“While we see hugely exciting growth happening across the city and metropolitan area, with new developments taking shape and in planning, there are also palpable concerns among the business community,” said the chamber president Paula Cogan.
“Ongoing Brexit uncertainties and the frustrations around housing and accommodation supply both feature as the top-ranking threats to business growth. The business community needs certainty for planning, decision-making, and investment. We need an accelerated pace of activity and a policy framework to support certainty.”
Brexit fears about the UK crashing out of the EU has sent sterling plummeting this week.
The UK currency has been a reliable barometer of investors’ fears over a hard Brexit since the summer of 2016 when the UK voted to leave the EU.
Against the euro, sterling traded close to 90p in the latest session, reflecting heightened investor concerns about any new British leader embracing a crash-out Brexit.
And concerns about trade policy and a weak global economy “continue to weigh on the US economic outlook” and the Federal Reserve stands ready to “act as appropriate” to sustain a decade-long expansion, Federal Reserve chairman Jerome Powell said in remarks that could bolster expectations of a US interest-rate cut later this month.
In prepared remarks to a congressional committee, Mr Powell contrasted the Fed’s “baseline outlook” of continued US growth against a considerable set of risks — including persistently weak inflation, slower growth in other major economies, and a downturn in business investment driven by uncertainty over just how long the Trump administration’s trade war with China and other countries will last and how intense it will become.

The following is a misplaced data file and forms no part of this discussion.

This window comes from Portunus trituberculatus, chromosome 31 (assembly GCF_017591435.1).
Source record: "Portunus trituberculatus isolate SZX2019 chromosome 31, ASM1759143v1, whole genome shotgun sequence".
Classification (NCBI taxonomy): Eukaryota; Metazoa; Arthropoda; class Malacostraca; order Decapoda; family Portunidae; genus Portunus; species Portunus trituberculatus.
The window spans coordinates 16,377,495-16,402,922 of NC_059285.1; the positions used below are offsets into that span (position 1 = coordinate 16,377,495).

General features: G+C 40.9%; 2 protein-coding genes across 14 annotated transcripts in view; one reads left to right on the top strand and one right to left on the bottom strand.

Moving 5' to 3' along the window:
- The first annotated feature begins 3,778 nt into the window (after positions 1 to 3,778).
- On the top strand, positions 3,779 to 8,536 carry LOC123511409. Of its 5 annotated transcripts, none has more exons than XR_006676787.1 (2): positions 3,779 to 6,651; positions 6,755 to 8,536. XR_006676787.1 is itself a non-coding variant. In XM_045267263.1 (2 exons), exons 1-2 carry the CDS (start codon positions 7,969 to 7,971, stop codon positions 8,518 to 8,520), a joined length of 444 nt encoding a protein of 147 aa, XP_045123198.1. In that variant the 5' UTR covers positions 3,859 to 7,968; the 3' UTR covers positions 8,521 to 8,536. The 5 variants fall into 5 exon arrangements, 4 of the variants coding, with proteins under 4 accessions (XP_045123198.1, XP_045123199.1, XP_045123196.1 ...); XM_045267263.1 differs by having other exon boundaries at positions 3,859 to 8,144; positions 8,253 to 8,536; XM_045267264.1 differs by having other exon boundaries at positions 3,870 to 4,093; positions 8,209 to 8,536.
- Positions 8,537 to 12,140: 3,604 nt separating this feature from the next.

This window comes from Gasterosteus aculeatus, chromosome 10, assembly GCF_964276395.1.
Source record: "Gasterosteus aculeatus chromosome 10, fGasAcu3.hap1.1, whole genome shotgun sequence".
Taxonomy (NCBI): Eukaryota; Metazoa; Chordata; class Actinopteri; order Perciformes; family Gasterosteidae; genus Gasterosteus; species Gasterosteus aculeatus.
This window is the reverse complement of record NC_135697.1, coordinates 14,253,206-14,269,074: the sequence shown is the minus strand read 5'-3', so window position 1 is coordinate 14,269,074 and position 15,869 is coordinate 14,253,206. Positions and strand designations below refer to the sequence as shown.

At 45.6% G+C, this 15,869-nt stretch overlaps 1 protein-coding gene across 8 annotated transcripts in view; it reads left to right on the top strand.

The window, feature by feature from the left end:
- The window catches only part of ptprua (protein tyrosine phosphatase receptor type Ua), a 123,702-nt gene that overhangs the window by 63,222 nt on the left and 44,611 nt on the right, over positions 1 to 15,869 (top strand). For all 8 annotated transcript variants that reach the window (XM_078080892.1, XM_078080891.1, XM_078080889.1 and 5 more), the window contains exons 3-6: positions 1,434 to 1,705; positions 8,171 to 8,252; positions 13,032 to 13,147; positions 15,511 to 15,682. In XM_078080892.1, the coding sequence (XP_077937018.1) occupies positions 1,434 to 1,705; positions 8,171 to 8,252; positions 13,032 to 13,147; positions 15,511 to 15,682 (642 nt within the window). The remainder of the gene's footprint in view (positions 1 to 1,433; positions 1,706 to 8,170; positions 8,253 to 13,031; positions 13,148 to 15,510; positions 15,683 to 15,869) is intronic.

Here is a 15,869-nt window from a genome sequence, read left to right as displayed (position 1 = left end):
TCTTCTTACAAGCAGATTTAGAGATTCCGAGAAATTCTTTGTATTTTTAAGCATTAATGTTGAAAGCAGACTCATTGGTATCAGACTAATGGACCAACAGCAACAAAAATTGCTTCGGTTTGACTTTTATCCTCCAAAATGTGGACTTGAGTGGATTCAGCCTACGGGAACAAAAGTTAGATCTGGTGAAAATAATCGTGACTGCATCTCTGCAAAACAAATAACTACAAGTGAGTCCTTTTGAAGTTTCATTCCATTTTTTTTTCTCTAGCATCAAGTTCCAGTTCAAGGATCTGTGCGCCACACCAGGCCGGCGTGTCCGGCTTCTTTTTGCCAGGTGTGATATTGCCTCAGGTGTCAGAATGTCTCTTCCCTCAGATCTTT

Fed officials at their June policy meeting signalled that those concerns might warrant lower rates, and “since then, based on incoming data and other developments, it appears that uncertainties around trade tensions and concerns about the strength of the global economy continue to weigh on the US outlook”, Mr Powell said.
“Apparent progress on trade turned to greater uncertainty, and our contacts in business and agriculture reported heightened concerns over trade developments,” he said, noting that business investment, an important component of economic growth, “seems to have slowed notably” in recent months.
The benchmark S&P 500 in the US breached the 3,000 points mark for the first time at one stage, as hopes of an interest rate cut later this month were lifted by Mr Powell’s comments.
“Powell’s really making the case that an insurance rate cut is important so July is looking much more likely despite the fact we had a pretty good jobs report,” said Chris Zaccarelli, chief investment officer, at Independent Advisor Alliance.
“He’s coming across as very dovish. A lot of his quotes are much more on the easing side,” he said.
Since a series of President Trump trade tweets in late May, investors and the Fed have begun shifting their stance, with markets now expecting a cut of at least a quarter of a percentage point when Fed policymakers meet at the end of the month.
“The Fed has never disappointed a market with such strong expectations of action,” Joseph Lavorgna at Natixis, said.
- Additional reporting Reuters